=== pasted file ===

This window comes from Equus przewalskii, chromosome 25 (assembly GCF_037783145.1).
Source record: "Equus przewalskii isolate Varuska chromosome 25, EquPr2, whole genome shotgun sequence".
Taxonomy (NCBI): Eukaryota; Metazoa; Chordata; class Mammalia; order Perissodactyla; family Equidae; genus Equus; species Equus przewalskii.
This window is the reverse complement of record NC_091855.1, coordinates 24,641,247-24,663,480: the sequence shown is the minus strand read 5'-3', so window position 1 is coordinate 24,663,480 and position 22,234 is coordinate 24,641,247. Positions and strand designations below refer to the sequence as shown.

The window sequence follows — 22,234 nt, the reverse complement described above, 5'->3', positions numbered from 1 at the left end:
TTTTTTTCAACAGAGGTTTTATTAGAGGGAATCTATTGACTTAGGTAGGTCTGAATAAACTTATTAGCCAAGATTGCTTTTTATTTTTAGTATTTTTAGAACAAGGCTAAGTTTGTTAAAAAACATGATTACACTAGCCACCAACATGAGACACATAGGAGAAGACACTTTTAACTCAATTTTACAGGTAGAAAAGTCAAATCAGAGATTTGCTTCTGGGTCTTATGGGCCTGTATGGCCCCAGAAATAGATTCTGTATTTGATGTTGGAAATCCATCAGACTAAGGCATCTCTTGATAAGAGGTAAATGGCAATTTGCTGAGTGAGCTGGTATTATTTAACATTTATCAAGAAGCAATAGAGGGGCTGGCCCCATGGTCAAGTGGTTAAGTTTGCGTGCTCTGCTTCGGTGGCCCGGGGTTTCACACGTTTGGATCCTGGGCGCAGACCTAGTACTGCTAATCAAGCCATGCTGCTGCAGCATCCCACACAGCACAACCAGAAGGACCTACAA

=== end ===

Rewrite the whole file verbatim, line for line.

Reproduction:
This window comes from Equus przewalskii, chromosome 25 (assembly GCF_037783145.1).
Source record: "Equus przewalskii isolate Varuska chromosome 25, EquPr2, whole genome shotgun sequence".
Taxonomy (NCBI): Eukaryota; Metazoa; Chordata; class Mammalia; order Perissodactyla; family Equidae; genus Equus; species Equus przewalskii.
This window is the reverse complement of record NC_091855.1, coordinates 24,641,247-24,663,480: the sequence shown is the minus strand read 5'-3', so window position 1 is coordinate 24,663,480 and position 22,234 is coordinate 24,641,247. Positions and strand designations below refer to the sequence as shown.

The window sequence follows — 22,234 nt, the reverse complement described above, 5'->3', positions numbered from 1 at the left end:
TTTTTTTCAACAGAGGTTTTATTAGAGGGAATCTATTGACTTAGGTAGGTCTGAATAAACTTATTAGCCAAGATTGCTTTTTATTTTTAGTATTTTTAGAACAAGGCTAAGTTTGTTAAAAAACATGATTACACTAGCCACCAACATGAGACACATAGGAGAAGACACTTTTAACTCAATTTTACAGGTAGAAAAGTCAAATCAGAGATTTGCTTCTGGGTCTTATGGGCCTGTATGGCCCCAGAAATAGATTCTGTATTTGATGTTGGAAATCCATCAGACTAAGGCATCTCTTGATAAGAGGTAAATGGCAATTTGCTGAGTGAGCTGGTATTATTTAACATTTATCAAGAAGCAATAGAGGGGCTGGCCCCATGGTCAAGTGGTTAAGTTTGCGTGCTCTGCTTCGGTGGCCCGGGGTTTCACACGTTTGGATCCTGGGCGCAGACCTAGTACTGCTAATCAAGCCATGCTGCTGCAGCATCCCACACAGCACAACCAGAAGGACCTACAA